The bill sponsored by Del. C.T. Wilson, D-Charles County, requires school districts contact prior employers listed by job applicants before hiring those applicants. It also requires teachers to confirm in writing that they’ve never been the subject of a child abuse investigation, unless the investigation found the allegations to be false.

“We don’t do the proper background checks,” Wilson said. “We only do a criminal background check, which is pretty useless in these matters.”

He said the bill provides civil liability from lawsuits for school administrators who release records about substantiated sexual misconduct investigations involving former employees. It also bans non-disclosure agreements between schools and teachers involving child abuse investigations.

Wilson said his bill offers much needed protections.

“I know (teachers) support this bill, because this is about them,” he said. “They don’t want to be viewed as the enemy, because they’re not. But there are a few bad apples, and they spoil the whole barrel.”

A 2018 investigation by the I-Team revealed a music teacher who’d lost his job in Florida — for sending text messages with sexual language to a female student — avoided detection and later found work in two Maryland public school districts. Among the revelations in I-Team report: The two Maryland school districts acknowledged they don’t contact all prior employers for background information about teachers who apply for jobs.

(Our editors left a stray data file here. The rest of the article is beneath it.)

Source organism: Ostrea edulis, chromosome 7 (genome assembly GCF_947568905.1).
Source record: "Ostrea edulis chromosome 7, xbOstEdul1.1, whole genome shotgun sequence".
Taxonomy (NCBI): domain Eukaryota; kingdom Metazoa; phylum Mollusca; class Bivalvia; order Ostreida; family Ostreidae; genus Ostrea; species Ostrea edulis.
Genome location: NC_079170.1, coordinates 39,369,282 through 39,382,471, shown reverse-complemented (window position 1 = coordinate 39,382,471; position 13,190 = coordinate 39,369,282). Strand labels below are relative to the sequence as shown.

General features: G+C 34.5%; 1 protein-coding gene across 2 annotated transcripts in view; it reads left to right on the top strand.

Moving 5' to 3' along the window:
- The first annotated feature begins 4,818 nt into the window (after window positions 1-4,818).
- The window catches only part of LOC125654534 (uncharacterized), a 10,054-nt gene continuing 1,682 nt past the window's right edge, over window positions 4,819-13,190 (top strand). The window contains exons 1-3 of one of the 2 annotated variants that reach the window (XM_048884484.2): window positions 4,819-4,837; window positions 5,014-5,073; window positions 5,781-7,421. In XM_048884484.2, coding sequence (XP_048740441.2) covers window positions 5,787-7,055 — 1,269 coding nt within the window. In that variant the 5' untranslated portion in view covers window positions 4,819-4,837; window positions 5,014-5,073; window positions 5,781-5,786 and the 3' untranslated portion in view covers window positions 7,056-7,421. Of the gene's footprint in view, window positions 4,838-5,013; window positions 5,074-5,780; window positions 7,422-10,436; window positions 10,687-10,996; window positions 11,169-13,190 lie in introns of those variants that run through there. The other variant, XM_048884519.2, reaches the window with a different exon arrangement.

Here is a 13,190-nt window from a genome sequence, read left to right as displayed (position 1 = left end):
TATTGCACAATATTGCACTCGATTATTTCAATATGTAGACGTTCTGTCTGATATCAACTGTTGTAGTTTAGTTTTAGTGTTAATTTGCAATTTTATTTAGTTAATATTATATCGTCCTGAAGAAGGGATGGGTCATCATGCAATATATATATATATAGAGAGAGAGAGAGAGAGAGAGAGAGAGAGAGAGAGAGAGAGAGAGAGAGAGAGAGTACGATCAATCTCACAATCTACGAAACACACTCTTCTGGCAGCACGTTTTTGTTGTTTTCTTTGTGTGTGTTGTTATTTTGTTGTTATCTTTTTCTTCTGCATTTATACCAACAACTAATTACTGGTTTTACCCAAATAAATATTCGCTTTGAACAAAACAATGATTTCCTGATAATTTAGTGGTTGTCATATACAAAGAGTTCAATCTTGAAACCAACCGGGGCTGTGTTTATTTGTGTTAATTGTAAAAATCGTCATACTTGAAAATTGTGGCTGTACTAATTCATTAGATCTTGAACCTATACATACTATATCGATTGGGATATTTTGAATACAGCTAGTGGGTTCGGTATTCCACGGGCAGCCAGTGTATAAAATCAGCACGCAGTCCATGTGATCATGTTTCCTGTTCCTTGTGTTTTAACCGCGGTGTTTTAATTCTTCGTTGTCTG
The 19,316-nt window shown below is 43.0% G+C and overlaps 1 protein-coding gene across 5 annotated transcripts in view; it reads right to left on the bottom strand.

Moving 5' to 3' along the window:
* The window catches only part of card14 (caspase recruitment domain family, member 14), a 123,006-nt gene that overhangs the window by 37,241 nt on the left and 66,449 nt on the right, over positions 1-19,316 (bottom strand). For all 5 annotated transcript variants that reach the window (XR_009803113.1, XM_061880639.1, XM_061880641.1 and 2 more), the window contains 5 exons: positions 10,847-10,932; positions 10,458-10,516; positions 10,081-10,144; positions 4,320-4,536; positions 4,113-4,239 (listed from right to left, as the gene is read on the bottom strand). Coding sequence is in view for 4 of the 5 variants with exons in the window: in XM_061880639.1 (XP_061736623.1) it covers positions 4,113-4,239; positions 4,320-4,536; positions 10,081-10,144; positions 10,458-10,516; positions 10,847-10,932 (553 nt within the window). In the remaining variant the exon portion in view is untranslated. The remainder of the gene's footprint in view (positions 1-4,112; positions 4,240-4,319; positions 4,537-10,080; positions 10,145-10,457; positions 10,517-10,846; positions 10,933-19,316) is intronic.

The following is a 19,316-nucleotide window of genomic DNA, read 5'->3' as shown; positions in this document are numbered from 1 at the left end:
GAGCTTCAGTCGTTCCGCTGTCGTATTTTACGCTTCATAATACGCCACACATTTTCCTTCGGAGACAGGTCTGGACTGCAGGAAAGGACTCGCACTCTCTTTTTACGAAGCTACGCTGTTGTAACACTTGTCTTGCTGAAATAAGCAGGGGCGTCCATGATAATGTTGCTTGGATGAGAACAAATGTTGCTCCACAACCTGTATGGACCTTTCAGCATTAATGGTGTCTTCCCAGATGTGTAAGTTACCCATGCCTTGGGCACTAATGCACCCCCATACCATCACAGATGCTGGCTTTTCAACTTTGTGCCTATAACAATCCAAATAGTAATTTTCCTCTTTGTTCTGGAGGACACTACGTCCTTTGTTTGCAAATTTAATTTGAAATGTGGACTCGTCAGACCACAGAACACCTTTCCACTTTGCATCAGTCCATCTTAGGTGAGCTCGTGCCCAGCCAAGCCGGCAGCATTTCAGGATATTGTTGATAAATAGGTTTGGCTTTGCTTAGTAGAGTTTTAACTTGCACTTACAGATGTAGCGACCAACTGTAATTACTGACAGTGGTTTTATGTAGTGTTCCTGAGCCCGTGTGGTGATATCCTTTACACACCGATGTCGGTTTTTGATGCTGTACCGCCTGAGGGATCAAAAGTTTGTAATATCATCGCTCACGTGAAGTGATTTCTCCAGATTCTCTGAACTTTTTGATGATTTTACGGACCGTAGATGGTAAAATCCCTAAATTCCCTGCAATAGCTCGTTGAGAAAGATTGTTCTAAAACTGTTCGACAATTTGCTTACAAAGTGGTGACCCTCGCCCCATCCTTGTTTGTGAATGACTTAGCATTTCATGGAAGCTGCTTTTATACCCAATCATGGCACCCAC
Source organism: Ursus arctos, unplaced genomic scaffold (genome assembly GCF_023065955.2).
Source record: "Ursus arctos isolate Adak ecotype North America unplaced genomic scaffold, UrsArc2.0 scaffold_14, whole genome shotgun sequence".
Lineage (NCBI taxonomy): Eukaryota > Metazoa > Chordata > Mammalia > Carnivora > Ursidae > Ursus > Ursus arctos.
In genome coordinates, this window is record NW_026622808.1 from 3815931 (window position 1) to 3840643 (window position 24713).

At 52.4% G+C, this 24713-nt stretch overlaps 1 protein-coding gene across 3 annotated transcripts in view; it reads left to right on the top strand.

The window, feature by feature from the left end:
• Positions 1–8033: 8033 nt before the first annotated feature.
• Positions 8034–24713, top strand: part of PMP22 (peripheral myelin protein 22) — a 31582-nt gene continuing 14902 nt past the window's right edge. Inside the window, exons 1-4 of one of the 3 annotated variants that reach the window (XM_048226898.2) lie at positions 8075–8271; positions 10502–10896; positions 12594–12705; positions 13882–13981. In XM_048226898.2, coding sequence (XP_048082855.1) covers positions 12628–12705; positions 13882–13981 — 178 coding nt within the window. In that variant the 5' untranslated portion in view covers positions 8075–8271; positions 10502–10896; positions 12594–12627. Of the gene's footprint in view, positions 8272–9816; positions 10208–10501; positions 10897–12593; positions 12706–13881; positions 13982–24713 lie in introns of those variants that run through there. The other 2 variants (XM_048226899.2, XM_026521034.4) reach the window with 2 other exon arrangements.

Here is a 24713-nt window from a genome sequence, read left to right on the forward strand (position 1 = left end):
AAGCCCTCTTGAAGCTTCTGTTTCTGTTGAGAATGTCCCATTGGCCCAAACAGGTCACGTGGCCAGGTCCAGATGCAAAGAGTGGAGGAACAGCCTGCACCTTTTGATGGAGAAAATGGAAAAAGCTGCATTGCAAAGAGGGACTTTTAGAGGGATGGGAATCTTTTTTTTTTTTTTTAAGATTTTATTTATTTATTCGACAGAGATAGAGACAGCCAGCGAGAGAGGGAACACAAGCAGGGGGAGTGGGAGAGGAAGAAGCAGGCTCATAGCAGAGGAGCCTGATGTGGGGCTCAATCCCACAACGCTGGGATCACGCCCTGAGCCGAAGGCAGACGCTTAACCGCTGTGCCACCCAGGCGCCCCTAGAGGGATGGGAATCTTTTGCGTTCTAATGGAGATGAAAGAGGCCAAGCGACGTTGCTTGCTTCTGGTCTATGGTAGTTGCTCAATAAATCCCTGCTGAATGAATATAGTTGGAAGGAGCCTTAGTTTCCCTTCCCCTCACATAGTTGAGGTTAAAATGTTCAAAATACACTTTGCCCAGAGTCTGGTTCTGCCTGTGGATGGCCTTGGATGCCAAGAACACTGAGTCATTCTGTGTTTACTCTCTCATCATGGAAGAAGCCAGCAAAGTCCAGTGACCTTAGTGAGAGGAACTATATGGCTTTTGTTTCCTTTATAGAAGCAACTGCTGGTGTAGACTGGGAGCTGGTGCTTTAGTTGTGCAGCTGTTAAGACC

University of Maryland law student Kevin Redden testified on behalf of the bill before the Maryland House Ways and Means Committee in mid-February. Redden said the legislation will help flag teachers who have groomed children for possible misconduct.

“It’s a preemptive strike. It helps principals, teachers and parents identify individuals,” Redden said. “It would tip off principals not to hire these individuals.”

“The Maryland State Education Association supports this legislation to prevent child sex abuse and misconduct in our schools. We are working closely with Del. Wilson to strengthen the bill so educators are empowered to police their own profession and make sure anyone who commits these horrible actions never works in a school again,” said a Maryland State Education Association spokesman. The organization represents public school teachers throughout the state.